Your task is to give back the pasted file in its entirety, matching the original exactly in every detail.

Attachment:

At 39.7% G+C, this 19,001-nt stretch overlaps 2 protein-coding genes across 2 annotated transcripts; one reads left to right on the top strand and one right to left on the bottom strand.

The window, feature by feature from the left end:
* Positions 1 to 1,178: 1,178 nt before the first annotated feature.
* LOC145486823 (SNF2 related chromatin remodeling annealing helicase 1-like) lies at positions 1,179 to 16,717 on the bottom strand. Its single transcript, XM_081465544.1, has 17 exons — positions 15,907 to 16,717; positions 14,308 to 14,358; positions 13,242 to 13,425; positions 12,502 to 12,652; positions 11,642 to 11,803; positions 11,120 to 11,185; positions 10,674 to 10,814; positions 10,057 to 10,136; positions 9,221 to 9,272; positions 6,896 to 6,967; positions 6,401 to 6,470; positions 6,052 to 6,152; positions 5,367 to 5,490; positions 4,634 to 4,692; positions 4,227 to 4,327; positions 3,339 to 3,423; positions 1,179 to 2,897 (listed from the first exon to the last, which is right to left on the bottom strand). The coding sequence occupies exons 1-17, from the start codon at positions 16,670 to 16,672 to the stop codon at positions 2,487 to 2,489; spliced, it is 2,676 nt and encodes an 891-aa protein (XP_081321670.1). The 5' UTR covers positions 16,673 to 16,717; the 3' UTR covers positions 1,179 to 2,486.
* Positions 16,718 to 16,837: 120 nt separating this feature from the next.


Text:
At 39.7% G+C, this 19,001-nt stretch overlaps 2 protein-coding genes across 2 annotated transcripts; one reads left to right on the top strand and one right to left on the bottom strand.

The window, feature by feature from the left end:
* Positions 1 to 1,178: 1,178 nt before the first annotated feature.
* LOC145486823 (SNF2 related chromatin remodeling annealing helicase 1-like) lies at positions 1,179 to 16,717 on the bottom strand. Its single transcript, XM_081465544.1, has 17 exons — positions 15,907 to 16,717; positions 14,308 to 14,358; positions 13,242 to 13,425; positions 12,502 to 12,652; positions 11,642 to 11,803; positions 11,120 to 11,185; positions 10,674 to 10,814; positions 10,057 to 10,136; positions 9,221 to 9,272; positions 6,896 to 6,967; positions 6,401 to 6,470; positions 6,052 to 6,152; positions 5,367 to 5,490; positions 4,634 to 4,692; positions 4,227 to 4,327; positions 3,339 to 3,423; positions 1,179 to 2,897 (listed from the first exon to the last, which is right to left on the bottom strand). The coding sequence occupies exons 1-17, from the start codon at positions 16,670 to 16,672 to the stop codon at positions 2,487 to 2,489; spliced, it is 2,676 nt and encodes an 891-aa protein (XP_081321670.1). The 5' UTR covers positions 16,673 to 16,717; the 3' UTR covers positions 1,179 to 2,486.
* Positions 16,718 to 16,837: 120 nt separating this feature from the next.